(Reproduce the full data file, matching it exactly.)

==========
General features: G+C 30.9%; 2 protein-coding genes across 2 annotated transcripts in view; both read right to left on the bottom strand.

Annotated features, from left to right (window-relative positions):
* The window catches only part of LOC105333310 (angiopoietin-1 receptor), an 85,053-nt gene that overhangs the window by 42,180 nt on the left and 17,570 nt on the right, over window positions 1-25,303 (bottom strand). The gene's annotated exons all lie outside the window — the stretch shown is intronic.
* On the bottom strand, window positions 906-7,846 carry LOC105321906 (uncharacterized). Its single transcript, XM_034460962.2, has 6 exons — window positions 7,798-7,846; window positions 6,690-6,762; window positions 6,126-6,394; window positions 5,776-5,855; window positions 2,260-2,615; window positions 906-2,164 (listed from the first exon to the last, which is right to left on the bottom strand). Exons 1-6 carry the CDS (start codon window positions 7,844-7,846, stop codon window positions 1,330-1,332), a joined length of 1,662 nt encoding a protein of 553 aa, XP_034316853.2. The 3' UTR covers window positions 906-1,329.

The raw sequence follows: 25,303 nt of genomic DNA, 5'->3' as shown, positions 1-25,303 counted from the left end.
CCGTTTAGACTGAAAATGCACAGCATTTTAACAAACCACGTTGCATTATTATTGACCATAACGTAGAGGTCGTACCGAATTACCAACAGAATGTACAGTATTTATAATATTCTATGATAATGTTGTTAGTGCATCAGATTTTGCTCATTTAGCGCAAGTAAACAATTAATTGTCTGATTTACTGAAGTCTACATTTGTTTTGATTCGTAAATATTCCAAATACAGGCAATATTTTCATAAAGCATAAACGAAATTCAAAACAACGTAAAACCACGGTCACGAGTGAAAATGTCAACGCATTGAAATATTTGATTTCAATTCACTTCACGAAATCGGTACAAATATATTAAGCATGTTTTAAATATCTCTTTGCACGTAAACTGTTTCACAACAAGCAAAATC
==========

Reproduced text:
General features: G+C 30.9%; 2 protein-coding genes across 2 annotated transcripts in view; both read right to left on the bottom strand.

Annotated features, from left to right (window-relative positions):
* The window catches only part of LOC105333310 (angiopoietin-1 receptor), an 85,053-nt gene that overhangs the window by 42,180 nt on the left and 17,570 nt on the right, over window positions 1-25,303 (bottom strand). The gene's annotated exons all lie outside the window — the stretch shown is intronic.
* On the bottom strand, window positions 906-7,846 carry LOC105321906 (uncharacterized). Its single transcript, XM_034460962.2, has 6 exons — window positions 7,798-7,846; window positions 6,690-6,762; window positions 6,126-6,394; window positions 5,776-5,855; window positions 2,260-2,615; window positions 906-2,164 (listed from the first exon to the last, which is right to left on the bottom strand). Exons 1-6 carry the CDS (start codon window positions 7,844-7,846, stop codon window positions 1,330-1,332), a joined length of 1,662 nt encoding a protein of 553 aa, XP_034316853.2. The 3' UTR covers window positions 906-1,329.

The raw sequence follows: 25,303 nt of genomic DNA, 5'->3' as shown, positions 1-25,303 counted from the left end.
CCGTTTAGACTGAAAATGCACAGCATTTTAACAAACCACGTTGCATTATTATTGACCATAACGTAGAGGTCGTACCGAATTACCAACAGAATGTACAGTATTTATAATATTCTATGATAATGTTGTTAGTGCATCAGATTTTGCTCATTTAGCGCAAGTAAACAATTAATTGTCTGATTTACTGAAGTCTACATTTGTTTTGATTCGTAAATATTCCAAATACAGGCAATATTTTCATAAAGCATAAACGAAATTCAAAACAACGTAAAACCACGGTCACGAGTGAAAATGTCAACGCATTGAAATATTTGATTTCAATTCACTTCACGAAATCGGTACAAATATATTAAGCATGTTTTAAATATCTCTTTGCACGTAAACTGTTTCACAACAAGCAAAATC